Still the star of the game?
The romance between investors and mutual funds may be fading.
Average American investors may be losing some of their infatuation with mutual funds.
Rising expenses, sliding performance, and the lure of the Internet have started coaxing American investors away from their once-beloved mutual funds and into the arms of individual stocks.
The latter can be more profitable - and more risky - than funds, and the Internet has made them cheap to research and cheap to buy.
Mutual funds, of course, are hardly going away. They dominate the US investment scene, with their unique characteristics of broad financial market diversification and professional management. Some 50 million Americans now own mutual funds, often through company retirement plans.
But warning flags are nonethless flying for the $5 trillion dollar mutual-fund industry.
Inflows, particularly to domestic US stock funds, are slipping. More individual investors are opting to buy stocks directly rather than through funds.
And complaints about the pitfalls of mutual-fund investing are increasingly common.
In a hard-hitting new book, "Common Sense on Mutual funds," John C. Bogle, a pioneer and elder statesman of the industry, senior chairman and founder of the Vanguard Group, argues that the industry has moved away from putting shareholder interests first and is instead chasing dollars to maximize profits for management. (See story, right.)
Still, anecdotal evidence suggests that there is some stirring under way among the ranks of shareholders. Redemptions at several fund families have been pronounced in the past year. And investors seem more willing to call up both fund companies and newspaper business pages to challenge lackluster performance.
Pulling out his money
Case in point: George Gregg, a retiree living in Scottsdale, Ariz., with his wife, Gini.
Mr. Gregg says he is frustrated by the dismal returns and lack of communication from his main fund company.
Last year sorely tested his patience. While the Standard & Poor's 500 Index shot up into the 20 percent range, several of Gregg's funds posted virtually negligible gains.
In trying to talk to someone at the fund offices, Gregg says he was never able to get through to anyone of importance.
As a result, he decided to cash out the sizable amounts he has in several of his funds, despite the stiff capital gains tax he will incur. He plans to shift the monies to Vanguard Group, in part because of its low expenses.
He also began toying with the idea of buying individual stocks. (He has just purchased shares in America Online.)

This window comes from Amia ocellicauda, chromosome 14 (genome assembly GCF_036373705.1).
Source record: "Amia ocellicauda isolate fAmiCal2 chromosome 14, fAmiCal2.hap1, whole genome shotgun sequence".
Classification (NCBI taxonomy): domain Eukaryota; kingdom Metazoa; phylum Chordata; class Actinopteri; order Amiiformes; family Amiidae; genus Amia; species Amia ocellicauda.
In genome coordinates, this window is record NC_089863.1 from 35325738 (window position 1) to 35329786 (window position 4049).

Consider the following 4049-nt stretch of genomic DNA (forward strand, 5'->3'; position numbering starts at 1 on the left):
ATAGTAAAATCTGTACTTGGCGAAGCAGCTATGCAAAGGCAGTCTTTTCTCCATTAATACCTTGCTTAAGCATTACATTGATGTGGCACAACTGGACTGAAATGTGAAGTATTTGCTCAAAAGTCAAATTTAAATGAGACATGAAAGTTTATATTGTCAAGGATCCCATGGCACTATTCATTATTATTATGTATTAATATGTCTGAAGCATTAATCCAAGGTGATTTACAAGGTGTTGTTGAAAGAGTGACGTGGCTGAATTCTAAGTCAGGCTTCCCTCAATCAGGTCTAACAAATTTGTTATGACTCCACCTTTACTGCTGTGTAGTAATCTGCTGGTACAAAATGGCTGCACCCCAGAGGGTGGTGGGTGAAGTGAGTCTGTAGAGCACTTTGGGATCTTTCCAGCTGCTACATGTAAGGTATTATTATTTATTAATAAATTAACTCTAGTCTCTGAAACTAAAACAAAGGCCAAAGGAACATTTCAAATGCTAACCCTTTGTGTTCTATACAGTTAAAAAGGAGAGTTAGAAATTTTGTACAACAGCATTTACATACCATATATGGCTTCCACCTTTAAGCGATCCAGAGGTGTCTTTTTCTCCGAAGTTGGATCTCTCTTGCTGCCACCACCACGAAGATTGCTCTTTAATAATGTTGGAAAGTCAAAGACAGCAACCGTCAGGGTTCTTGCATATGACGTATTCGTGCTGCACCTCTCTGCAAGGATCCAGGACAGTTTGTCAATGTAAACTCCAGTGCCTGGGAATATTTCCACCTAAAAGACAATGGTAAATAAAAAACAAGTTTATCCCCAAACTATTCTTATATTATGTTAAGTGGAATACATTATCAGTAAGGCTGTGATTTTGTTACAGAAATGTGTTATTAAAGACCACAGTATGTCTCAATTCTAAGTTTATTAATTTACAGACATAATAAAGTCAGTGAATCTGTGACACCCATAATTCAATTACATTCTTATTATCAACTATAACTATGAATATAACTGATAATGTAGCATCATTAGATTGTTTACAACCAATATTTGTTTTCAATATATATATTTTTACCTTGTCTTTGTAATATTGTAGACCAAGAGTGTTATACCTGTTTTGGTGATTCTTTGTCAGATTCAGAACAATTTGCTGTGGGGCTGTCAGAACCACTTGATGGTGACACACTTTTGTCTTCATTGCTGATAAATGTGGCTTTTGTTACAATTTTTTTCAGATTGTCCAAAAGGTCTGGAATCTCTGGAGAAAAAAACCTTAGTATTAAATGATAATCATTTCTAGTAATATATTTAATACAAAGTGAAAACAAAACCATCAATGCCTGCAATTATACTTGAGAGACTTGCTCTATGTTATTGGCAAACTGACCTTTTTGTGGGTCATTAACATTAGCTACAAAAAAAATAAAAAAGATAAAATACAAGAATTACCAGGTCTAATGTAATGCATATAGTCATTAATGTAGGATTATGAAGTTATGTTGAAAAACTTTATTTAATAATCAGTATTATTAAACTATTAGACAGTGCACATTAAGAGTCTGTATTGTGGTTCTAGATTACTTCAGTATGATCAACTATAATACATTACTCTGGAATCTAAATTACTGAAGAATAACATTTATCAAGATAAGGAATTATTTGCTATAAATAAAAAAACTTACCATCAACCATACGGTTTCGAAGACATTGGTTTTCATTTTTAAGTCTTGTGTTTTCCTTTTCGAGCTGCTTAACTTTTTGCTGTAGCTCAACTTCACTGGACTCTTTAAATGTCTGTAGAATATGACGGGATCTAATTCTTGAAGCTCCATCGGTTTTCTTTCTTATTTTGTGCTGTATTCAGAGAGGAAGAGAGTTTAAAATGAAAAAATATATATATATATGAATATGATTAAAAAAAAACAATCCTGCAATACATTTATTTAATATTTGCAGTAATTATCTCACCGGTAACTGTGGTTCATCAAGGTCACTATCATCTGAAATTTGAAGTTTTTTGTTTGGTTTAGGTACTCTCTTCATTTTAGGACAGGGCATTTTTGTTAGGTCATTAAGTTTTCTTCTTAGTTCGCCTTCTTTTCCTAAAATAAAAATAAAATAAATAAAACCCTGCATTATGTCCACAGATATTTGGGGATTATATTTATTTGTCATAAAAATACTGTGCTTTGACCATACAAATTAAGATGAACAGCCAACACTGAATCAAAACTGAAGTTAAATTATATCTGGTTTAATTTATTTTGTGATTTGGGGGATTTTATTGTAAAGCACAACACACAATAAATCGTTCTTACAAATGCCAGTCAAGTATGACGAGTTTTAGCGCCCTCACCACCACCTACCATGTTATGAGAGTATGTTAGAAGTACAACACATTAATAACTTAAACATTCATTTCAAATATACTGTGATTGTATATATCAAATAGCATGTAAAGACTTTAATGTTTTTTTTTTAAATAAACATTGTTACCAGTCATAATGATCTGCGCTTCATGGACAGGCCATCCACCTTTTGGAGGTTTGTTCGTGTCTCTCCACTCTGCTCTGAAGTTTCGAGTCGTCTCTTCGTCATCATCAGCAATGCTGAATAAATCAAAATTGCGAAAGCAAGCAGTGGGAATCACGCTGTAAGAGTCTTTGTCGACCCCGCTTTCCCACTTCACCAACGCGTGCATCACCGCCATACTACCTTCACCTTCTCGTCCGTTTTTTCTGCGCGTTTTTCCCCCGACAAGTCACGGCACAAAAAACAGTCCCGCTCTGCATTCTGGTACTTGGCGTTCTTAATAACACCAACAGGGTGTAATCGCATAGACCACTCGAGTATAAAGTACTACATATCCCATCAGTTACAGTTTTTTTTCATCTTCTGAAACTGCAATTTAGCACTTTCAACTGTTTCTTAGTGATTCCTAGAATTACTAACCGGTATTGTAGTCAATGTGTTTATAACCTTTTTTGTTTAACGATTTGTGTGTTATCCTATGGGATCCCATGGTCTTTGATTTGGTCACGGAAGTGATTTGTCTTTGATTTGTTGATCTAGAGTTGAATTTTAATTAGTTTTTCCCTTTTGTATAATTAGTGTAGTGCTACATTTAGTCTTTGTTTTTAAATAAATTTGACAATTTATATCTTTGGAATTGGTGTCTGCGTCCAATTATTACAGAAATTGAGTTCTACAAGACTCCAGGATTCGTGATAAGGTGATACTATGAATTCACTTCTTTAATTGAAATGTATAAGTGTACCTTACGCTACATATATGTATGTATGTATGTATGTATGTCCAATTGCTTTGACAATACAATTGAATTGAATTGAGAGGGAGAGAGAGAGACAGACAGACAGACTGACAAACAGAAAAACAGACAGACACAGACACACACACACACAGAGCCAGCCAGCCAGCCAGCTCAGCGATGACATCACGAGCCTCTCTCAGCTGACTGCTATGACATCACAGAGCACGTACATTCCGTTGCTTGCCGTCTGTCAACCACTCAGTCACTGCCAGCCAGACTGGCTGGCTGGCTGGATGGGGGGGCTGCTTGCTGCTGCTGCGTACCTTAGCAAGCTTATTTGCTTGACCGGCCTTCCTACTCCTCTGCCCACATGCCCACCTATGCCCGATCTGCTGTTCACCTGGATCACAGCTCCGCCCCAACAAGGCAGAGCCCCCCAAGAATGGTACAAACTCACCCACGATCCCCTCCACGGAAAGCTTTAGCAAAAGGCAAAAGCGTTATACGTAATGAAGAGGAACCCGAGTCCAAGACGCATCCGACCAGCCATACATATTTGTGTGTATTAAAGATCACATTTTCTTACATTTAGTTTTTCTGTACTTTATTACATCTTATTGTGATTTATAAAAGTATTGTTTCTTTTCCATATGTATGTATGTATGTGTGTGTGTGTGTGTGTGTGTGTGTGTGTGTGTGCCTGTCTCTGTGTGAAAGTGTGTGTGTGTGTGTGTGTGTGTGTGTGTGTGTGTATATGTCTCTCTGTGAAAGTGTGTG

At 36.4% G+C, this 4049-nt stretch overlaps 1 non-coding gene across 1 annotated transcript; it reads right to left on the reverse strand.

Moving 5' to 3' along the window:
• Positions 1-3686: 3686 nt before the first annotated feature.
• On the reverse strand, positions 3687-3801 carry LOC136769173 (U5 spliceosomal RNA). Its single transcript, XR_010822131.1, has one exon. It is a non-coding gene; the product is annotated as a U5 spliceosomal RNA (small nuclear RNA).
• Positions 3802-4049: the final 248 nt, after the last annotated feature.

Gregg is far from alone. The number of individuals buying shares directly, rather than relying on mutual funds is on the upswing - a fact acknowledged by some discount brokerage houses such as Charles Schwab, which sell both funds and individual stocks.
At the same time, monthly inflows into stock funds have slipped, now averaging around $10 billion, down from the $20 billion range in 1997.
The main reasons investors are dissatisfied with the fund industry:
*Few funds beat market averages. So far this year, of the 3,614 diversified US stock funds tracked by research firm Morningstar Inc., Chicago, only 951, about 26 percent, have beaten the S&P 500. About 74 percent of the funds fall below the index.
Yet that's just the tip of the iceberg. For the 12-month year ending April 30, only 15 percent of all funds beat the S&P 500.
In addition, slightly more than one-third of all stock funds now underperform the 4 percent return investors could have earned from a money-market account.
*Initial investment levels continue to climb, locking out many first-time investors.
*Expenses keep getting higher. Mr. Bogle argues in his book that selling fund shares to investors has taken priority over managing their money.
He notes that expenses have risen some 50 percent in just the past 15 years, from 0.97 percent of assets in 1981, to 1.55 percent in 1997.
Granted, many fund groups are lowering selected fees, among them industry-leaders Fidelity and Vanguard.
Still, investor outlays are massive. Shareholder costs have risen from $320 million 15 years ago, according to Bogle, to over $34 billion - a 100-fold increase that far exceeds the 70-fold increase in fund assets during this period.
*Indifferent management. Bogle, for his part, believes fund companies no longer look out for shareholders. Mutual funds have independent directors, but they tend to side with management, he says.
Argument for stocks
When high costs and dismal earnings are added up, there is a compelling case for buying stocks directly rather than via mutual funds, says Peggy Farley, who heads up investment firm Ascent Asset Management, in New York.
Ms. Farley concedes that as an investment manager she profits by having individuals buy and sell stocks. But many of the most attractive features that once characterized the mutual-fund industry have begun to disappear, she says, including liquidity (in some cases, investors find it difficult to bail out of a fund) and reasonable fees.
Moreover, disclosure is a genuine problem, she says. Shareholders, far too frequently, can't even find out "what's in their fund's current portfolio," she says.
Still, consumer experts say that owning a mutual fund can be a wise choice, especially for small investors who don't have access to expensive money managers.
To buy into a fund, "you must do your homework," says Herbert Ringold, author of "The Real Truth About Mutual Funds." Ringold is a strong proponent of funds. But, he says, you have to remember that even in the mutual-fund world, "there are a lot of bad guys out there."
So, he says, shop around. "Know what you are buying and why you are buying it."